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I'm just starting a course on Computational Number Theory and have very little Computer Science background but definitely know enough about the big-O notation.

I currently have an assignment to work on:

An algorithm reads in the binary digits of a positive integer $N$ and determines whether $N$ is a multiple of 3. Show that the algorithm takes time at least of order $n$, where $n$ is the number of binary digits of $N$.

Basically, I have thought up of an algorithm which I'm pretty sure is correct: (I don't know what's the best/correct way to write an algorithm but here's my attempt)

  1. Start with a binary number $x=a_na_{n-1}\dots a_1a_0$.

  2. Then compute $x'=\sum^{i=n}_{i=0} (\frac{3}{2}+\frac{1}{2}(-1)^{i+1})a_i$.

  3. Then $x'=0 \mod3 \iff 3|x$

This works because $2^{2k}=1\mod3$ and $2^{2k+1}=2\mod3$

I can guess that my algorithm takes time at least of order $n$ because I need order $n$ steps to compute $x'$.

However, I have my doubts:

  1. How do I know my algorithm is the optimal algorithm?

  2. Am I 'cheating' by saying $x'=0 \mod3 \iff 3|x$?

  3. Am I even answering the question correctly by providing such an algorithm or is there some other sort of analysis to show lower bounds for algorithm time?

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  • $\begingroup$ Note that you should usually restrict yourself to one question per port, but I think yours are reasonably scoped and can be dealt with in one answer. $\endgroup$
    – Raphael
    May 5, 2014 at 23:26
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    $\begingroup$ related Algorithms computing if a number is a multiple of 3 $\endgroup$ May 5, 2014 at 23:40
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    $\begingroup$ You can also think of it in this way: for binary numbers, each binary digit can influence the divisibility by 3. As such you have to "do something" with each digit, so at least N "somethings" for N digits. $\endgroup$
    – PlasmaHH
    May 6, 2014 at 9:44

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If an algorithm that takes less than $O(n)$ time, this means that the algorithm won't be able to look at all the digits of the number. Thus you can prove a lower bound of $O(n)$ by showing that you have to look at all (or almost all) digits of the number in order to decide divisibility.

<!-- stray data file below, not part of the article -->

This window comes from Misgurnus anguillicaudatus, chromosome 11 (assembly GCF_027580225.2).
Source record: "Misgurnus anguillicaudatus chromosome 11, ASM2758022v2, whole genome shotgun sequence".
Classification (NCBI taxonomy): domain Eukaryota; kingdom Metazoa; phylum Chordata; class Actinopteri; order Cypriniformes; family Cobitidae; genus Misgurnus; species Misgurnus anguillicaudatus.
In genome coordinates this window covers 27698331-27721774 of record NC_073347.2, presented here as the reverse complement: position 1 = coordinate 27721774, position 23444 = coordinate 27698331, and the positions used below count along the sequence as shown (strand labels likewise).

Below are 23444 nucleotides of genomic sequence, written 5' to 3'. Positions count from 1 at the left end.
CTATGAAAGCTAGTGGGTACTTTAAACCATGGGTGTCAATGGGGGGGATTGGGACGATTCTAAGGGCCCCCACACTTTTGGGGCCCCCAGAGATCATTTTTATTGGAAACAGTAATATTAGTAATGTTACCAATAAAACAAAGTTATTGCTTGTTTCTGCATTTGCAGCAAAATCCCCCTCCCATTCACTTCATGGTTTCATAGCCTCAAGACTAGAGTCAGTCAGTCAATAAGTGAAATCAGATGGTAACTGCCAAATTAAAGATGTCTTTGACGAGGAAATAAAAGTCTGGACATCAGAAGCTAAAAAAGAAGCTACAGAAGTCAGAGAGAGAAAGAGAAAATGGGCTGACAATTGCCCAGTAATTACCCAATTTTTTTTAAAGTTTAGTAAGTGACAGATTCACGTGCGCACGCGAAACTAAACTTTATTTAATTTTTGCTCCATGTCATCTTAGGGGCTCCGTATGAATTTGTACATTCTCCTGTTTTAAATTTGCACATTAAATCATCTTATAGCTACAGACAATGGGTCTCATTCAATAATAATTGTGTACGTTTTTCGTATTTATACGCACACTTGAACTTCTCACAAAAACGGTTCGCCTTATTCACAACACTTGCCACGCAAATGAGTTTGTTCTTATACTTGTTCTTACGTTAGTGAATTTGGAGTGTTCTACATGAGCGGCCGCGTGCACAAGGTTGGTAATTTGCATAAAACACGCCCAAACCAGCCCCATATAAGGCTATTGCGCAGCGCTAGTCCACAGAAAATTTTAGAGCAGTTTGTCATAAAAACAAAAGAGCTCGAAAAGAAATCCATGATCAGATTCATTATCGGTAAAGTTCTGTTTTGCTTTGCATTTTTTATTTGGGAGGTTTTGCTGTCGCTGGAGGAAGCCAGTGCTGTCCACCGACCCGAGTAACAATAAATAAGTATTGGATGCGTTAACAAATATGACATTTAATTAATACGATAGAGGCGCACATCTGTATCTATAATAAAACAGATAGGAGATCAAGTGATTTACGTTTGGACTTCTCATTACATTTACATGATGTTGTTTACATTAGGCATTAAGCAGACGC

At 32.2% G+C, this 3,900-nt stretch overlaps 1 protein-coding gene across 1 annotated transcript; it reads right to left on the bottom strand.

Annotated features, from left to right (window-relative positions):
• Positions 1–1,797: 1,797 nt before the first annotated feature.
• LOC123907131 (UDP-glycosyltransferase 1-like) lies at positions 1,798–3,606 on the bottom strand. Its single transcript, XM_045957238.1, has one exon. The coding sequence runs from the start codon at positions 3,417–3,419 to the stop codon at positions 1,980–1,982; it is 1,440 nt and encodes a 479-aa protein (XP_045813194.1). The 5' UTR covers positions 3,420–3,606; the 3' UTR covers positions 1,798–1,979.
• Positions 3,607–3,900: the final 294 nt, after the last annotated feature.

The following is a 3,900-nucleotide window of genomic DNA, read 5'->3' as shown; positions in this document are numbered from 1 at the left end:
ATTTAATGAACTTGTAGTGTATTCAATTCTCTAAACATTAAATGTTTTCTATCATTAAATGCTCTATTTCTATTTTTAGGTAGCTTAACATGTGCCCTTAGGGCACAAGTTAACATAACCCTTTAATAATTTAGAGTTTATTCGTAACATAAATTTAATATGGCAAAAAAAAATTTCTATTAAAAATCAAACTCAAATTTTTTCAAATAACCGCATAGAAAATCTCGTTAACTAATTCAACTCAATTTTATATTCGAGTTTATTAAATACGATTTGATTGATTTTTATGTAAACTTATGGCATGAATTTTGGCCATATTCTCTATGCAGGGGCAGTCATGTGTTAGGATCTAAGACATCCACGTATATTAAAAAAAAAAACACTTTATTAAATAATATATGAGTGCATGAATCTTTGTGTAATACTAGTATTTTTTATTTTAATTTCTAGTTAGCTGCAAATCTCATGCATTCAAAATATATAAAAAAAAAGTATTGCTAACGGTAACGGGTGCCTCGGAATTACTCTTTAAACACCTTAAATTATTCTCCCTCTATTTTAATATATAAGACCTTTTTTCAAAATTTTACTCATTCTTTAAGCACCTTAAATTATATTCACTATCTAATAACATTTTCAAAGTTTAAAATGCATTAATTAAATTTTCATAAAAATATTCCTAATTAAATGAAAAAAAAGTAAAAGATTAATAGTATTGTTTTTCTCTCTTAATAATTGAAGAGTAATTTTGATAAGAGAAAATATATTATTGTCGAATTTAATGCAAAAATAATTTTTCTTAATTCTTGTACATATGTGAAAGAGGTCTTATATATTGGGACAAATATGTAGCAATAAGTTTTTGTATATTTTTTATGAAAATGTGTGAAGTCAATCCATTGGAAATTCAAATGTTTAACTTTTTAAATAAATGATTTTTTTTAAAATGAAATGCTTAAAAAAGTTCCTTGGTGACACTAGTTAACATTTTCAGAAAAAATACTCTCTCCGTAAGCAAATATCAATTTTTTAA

To show the latter property, assume you had an algorithm that decides divisibility by 3 by looking at $n-2$ or fewer of the digits. This gives you 2 digits that you can set freely, since the algorithm has to give the same answer for any choice of these digits (it doesn't look at them) and it has to be always correct. However you can show that no matter where these digits are and what the value of the remaining digits is, you always have a choice for the digits that gives a number divisible by 3 and another choice that doesn't. Thus, the assumed algorithm can not exist. (I'll leave it to you to show the existance of such choices.)

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  • $\begingroup$ Why not $n-1$ though? $\endgroup$
    – Haikal Yeo
    May 6, 2014 at 9:59
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    $\begingroup$ There are situations, where you can flip a (specific) single bit without affecting divisibility by 3. E.g. for "10?" you can set the last bit (?) to either 0 or 1 and get a number not divisible by 3 both times. $\endgroup$
    – FrankW
    May 6, 2014 at 10:13
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    $\begingroup$ Yes, an algorithm that looked at $\frac n2$ digits would still be $O(n)$ (if it didn't do too much other stuff). But why should I prove a lower bound of $\frac n2$, if I can prove one of $n-2$? $\endgroup$
    – FrankW
    May 6, 2014 at 10:23
  • $\begingroup$ The same argument works in many cases: If you can prove that you cannot determine the correct result by looking at n-1 of n input items, then a lower bound for running time is O (n). And all you have to prove for this is that if I could change one item after you give the answer, I could turn your answer into a wrong one. Any other lower bounds are usually very, very difficult to prove. $\endgroup$
    – gnasher729
    Dec 16, 2016 at 21:48
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Answering your questions one by one:

  1. From what you know, you don't; you'd have to show that no algorithm can be better, that is it attains a (tight) lower bound.

  2. I don't know what you mean by "cheating". If it's valid, it's okay, unless you are not allowed to use the modulo operation.

    However, is it valid? What do you compute in step 2?

  3. No, not at all! Providing an algorithm with a certain runtime only proves an upper bound on the complexity of the solved problem. Lower bounds are tougher; there is no genereal method that I know of.

Some notes and hints that might get you on the right track:

  • You give very abstract pseudo code; it's level is often okay when communicating ideas of algorithms, but can get you in trouble when analysing runtime. There are many examples for more detailed ("lower level") pseudo code around, e.g. here.
  • Remember elementary school. Is there a simple property by which you can tell if a number is divisible by three?